What’s Happening in Space Policy September 22-28, 2019

What’s Happening in Space Policy September 22-28, 2019

Here is SpacePolicyOnline.com’s list of space policy events for the week of September 22-28, 2019 and any insight we can offer about them.  The House and Senate are in session this week.

During the Week

Passing a funding bill to keep the government open after September 30 at midnight (8 days from now) is on top of the congressional to-do list this week.  The House passed its version of a 7-week Continuing Resolution (CR) on Thursday so the next move is up to the Senate.

The Senate Appropriations Committee is hard at work marking up the 12 individual bills.  They’ve done six already and will do four more this week.  The Commerce-Justice-Science (CJS) bill that funds NASA and NOAA will be marked up at subcommittee level on Tuesday and by the full committee on Thursday.  At least we’ll know where the Senate stands on hot topics like NASA’s Artemis program and NOAA’s effort to elevate the Office of Space Commerce (OSC), now in NOAA, to the Secretary’s office.  The House did not provide any of the additional $1.6 billion for Artemis that the White House requested in May, and rejected the proposal to elevate OSC.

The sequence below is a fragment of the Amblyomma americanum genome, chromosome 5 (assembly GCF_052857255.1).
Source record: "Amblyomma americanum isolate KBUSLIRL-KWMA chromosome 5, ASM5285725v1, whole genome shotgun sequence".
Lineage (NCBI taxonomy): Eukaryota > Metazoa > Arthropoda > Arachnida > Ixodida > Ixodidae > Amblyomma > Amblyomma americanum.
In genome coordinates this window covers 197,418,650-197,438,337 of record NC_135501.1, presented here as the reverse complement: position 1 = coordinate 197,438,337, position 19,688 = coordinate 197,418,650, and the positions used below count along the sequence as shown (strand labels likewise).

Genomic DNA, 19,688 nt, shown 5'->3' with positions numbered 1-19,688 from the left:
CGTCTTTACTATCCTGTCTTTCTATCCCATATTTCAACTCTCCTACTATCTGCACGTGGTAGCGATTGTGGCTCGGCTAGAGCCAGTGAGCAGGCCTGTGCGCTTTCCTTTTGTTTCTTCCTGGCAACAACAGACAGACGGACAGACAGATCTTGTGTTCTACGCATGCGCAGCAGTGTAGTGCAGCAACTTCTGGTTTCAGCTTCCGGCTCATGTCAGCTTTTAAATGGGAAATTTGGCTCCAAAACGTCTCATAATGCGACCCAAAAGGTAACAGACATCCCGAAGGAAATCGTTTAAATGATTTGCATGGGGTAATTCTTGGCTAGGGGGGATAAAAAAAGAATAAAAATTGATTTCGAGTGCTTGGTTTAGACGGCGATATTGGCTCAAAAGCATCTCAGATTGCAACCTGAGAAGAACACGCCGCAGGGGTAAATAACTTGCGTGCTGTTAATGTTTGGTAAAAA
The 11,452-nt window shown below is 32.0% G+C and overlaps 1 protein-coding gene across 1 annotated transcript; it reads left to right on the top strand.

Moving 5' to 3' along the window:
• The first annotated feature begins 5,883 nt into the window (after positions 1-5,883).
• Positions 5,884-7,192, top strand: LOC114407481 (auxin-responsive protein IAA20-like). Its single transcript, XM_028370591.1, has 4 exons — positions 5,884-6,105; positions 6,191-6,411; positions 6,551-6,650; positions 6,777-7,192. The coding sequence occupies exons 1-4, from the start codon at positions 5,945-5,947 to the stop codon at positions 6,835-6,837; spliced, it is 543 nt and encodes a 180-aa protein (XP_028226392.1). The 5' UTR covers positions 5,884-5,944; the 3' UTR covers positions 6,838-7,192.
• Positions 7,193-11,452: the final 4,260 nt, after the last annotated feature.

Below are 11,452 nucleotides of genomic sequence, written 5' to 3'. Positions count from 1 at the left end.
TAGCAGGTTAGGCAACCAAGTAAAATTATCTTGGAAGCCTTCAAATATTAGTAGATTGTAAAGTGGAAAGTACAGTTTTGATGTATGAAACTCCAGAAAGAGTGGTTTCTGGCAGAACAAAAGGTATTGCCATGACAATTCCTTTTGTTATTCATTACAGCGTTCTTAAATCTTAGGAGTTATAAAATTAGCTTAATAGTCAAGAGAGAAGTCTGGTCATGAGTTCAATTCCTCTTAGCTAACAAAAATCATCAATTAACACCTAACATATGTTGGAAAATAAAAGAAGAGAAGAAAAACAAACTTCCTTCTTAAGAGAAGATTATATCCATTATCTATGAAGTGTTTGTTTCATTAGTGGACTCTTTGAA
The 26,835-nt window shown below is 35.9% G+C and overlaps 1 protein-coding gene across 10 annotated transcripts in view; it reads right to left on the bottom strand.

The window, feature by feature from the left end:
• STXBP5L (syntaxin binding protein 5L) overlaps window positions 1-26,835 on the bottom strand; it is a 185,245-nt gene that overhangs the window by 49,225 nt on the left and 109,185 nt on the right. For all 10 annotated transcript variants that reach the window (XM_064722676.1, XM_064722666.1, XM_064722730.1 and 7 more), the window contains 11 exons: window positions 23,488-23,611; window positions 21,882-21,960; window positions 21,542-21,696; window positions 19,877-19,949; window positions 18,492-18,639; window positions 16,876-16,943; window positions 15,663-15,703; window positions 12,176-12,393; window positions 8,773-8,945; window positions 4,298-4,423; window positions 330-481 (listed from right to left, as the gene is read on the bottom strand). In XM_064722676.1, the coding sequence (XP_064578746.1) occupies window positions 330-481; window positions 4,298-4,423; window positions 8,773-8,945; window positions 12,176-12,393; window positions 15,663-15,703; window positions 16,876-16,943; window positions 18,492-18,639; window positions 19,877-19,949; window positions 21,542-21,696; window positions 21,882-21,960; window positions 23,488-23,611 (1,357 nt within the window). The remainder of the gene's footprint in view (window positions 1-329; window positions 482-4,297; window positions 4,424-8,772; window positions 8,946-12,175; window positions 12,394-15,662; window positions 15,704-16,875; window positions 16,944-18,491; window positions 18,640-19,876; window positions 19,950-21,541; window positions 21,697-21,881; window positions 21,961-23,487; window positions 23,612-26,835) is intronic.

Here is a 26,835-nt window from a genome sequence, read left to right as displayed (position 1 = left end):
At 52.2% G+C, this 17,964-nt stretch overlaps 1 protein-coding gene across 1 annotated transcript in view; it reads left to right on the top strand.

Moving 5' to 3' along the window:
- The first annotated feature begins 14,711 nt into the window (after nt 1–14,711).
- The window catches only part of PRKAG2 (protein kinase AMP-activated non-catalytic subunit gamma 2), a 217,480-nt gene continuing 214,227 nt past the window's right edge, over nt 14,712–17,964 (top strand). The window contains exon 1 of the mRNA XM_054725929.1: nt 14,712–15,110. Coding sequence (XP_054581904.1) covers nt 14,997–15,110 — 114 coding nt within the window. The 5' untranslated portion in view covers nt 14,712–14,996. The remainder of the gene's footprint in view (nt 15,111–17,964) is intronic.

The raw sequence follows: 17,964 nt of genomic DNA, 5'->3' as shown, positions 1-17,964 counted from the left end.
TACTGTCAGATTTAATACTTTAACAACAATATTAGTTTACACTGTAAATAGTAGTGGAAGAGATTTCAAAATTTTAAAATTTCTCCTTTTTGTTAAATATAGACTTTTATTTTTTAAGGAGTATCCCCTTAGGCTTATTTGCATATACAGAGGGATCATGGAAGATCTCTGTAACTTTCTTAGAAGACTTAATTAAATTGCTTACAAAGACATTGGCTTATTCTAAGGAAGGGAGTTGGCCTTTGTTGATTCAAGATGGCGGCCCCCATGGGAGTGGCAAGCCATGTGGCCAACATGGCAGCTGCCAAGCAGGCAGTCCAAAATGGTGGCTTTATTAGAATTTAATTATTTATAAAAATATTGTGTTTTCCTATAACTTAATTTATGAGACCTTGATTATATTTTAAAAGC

Getting the bills out of committee is just one of the many steps to passing a law. The bills still will have to be voted on by the full Senate, then negotiations with the House to reach a compromise, and agreement from President Trump.  Not really possible in 8 days, which is why the House passed the CR.  If enacted, it will keep agencies at their current (FY2019) funding levels through November 21.  That would put a damper on NASA’s Artemis program as the clock ticks towards 2024.

The border wall continues to be a huge issue and could derail the appropriations process as it did last December, leading to a 35-day shutdown.  Congress, at least, wants to avoid that outcome, but the President has to sign whatever it passes.  We’ll see what happens.

Meanwhile, 1800 miles away in Boca Chica, TX, Elon Musk is getting ready to do a test launch of his Starship Mk-1 prototype.  He has promised an update on the Starship program this Saturday (September 28) from Boca Chica though the time has not been officially announced yet.

Starship is the second stage of his system to send people to the Moon and Mars.  It not only provides propulsion, but will be home to whatever people are aboard. Operationally it will use seven Raptor engines. The two Starhopper tests conducted in July and August tested one of those engines.  The Starship Mk-1 prototype has three. Musk tweeted that the first test is scheduled for October and will aim for an altitude of 20 kilometers (12.5 miles).  Hopefully we will learn more about the test at Saturday’s briefing as well as an update on development of the first stage, Super Heavy (formerly called Big Falcon Rocket).  Last we knew, the Super Heavy design called for 31 Raptors.

Several enthusiasts are already in Boca Chica tweeting photos of the Starship Mk-1 vehicle as it is assembled.  They include @BocaChicaGal, @spacepadreisle, and @austinbarnard45.